From: Danny O'Brien (email@example.com)
Date: Tue Jun 06 2000 - 00:07:13 PDT
On Tue, Jun 06, 2000 at 02:47:19AM -0400, Eirikur Hallgrimsson wrote:
> One of my longest-standing questions about the history of technology
> is why sound-recording took as long as it did. After the escapement
> that allowed clock mechanisms to rotate at a precise speed, the
> phonograph was there for the taking, maybe even before that, in Roman
> times, with the speed control feedback (I don't know how it was
> accomplished) in water-powered mills.
> Basically this was technically low-hanging-fruit, but the wave theory
> of sound was needed.
> Sigh, I don't seem to be writing the alternative history novel about
> this, though.
> If you all haven't read "The Victorian Internet" yet (about the
> telegraph), you might reconsider.
Very good book (and nice author). Found this while searching on the
There is no reason why the phonograph could not have been invented earlier
- much earlier - than it was.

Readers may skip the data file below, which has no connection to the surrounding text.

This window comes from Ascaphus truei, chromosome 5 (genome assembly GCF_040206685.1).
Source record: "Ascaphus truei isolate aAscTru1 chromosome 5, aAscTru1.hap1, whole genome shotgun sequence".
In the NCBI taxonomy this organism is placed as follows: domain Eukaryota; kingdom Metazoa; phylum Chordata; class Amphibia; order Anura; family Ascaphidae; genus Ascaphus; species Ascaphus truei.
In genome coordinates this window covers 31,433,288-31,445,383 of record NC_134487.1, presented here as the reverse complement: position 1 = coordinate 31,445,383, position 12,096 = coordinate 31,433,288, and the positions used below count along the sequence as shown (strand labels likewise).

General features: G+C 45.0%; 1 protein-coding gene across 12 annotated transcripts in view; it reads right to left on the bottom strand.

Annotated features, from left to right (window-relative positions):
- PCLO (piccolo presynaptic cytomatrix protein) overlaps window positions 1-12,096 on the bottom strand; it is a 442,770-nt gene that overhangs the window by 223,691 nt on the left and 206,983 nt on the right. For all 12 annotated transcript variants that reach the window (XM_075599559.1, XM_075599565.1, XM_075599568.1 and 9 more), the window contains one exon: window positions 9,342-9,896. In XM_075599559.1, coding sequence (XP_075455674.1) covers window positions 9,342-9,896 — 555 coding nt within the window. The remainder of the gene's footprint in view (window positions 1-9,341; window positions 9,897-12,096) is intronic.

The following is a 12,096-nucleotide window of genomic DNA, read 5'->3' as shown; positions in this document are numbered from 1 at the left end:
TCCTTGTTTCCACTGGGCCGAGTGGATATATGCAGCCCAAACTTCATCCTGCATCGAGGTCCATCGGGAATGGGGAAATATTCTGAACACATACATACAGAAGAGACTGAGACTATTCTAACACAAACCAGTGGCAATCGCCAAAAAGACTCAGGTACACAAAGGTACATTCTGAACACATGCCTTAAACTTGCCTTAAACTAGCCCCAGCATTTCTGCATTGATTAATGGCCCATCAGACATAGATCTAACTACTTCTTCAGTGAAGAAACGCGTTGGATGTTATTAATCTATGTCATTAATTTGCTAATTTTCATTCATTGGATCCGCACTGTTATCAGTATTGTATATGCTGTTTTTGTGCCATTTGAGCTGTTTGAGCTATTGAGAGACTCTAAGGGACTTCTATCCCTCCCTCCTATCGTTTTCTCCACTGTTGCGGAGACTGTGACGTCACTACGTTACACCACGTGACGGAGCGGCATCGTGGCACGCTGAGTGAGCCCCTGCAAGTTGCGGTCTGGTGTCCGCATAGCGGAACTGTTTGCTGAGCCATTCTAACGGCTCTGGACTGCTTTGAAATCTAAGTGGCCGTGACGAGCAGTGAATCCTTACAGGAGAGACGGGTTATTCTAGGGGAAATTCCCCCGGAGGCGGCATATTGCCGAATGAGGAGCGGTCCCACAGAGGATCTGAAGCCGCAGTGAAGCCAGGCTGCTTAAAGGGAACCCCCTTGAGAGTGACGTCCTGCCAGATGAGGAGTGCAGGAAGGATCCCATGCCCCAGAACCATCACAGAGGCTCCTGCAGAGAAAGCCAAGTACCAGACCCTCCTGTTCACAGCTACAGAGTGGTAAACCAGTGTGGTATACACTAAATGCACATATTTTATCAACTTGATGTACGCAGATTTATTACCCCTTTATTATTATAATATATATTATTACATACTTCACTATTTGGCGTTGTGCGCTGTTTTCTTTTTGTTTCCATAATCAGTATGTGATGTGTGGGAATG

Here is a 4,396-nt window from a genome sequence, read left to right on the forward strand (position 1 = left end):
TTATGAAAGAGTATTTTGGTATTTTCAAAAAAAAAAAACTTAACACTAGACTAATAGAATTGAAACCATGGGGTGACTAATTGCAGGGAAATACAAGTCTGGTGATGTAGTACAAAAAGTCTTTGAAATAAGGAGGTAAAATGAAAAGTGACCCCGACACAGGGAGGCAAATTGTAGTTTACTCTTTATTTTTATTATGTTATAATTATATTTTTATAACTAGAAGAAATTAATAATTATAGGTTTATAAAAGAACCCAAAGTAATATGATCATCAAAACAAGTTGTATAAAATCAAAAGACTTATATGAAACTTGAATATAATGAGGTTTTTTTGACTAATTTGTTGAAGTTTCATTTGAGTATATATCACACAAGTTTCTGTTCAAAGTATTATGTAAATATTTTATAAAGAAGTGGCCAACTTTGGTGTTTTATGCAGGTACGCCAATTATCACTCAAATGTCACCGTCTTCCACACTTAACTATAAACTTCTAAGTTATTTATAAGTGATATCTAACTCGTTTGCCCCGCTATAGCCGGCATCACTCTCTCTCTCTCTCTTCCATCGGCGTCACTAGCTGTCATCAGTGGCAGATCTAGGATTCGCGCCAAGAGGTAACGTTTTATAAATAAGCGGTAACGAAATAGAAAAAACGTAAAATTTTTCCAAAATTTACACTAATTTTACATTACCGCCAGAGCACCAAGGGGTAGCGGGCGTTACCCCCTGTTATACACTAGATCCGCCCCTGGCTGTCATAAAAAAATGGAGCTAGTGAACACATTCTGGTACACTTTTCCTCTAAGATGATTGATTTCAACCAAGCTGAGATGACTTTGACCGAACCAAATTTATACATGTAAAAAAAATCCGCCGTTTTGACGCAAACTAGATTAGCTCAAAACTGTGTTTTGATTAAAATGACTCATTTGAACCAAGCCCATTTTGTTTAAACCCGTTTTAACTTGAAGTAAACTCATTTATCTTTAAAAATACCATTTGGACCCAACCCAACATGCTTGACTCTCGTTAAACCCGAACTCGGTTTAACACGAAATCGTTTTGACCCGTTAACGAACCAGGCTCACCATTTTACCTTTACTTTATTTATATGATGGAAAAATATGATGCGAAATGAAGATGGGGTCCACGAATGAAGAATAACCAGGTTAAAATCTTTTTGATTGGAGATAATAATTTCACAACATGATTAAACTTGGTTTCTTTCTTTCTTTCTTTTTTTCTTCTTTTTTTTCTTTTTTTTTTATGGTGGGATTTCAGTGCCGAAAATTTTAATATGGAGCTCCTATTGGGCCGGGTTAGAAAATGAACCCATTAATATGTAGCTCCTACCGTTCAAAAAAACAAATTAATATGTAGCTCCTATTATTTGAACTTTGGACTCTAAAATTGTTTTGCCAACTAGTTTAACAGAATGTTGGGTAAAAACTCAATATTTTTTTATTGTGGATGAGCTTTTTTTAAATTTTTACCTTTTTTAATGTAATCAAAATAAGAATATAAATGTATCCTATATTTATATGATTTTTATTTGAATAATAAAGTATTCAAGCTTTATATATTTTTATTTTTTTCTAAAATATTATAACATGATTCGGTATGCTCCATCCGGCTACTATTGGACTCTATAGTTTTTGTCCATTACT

If one studies the frequency of phonograph-related patents during the
Nineties, one can easily observe a wave of new ideas for coin-operated
entertainment - they weren't called jukeboxes yet - although they could
usually be found in saloons and ferry boats. Based on surviving arcade
receipts, the average coin-slot phonograph of that time took in more cash
in one year than the typical Patent Examiner was paid. The machines, with
their incessant appetite for new titles, slowly began to challenge the
sale of sheet music as a source of popular entertainment. Because each
phonograph was also a recorder, a talented amateur could easily make
records at home, and some of the first problems with censorship arose when
enterprising showmen experimented with risque cylinders. The first advance
labeling of records occurred when Columbia advertised a special group of
records, entitled the Tough Series, but most companies settled for simple
(Adapted from "The Seventeen-Year Itch" - Delivered at the U.S. Patent Office
Bi-Centennial in Washington, D.C. on May 9, 1990). Copyright 1990 by Allen
Koenigsberg. All rights reserved.
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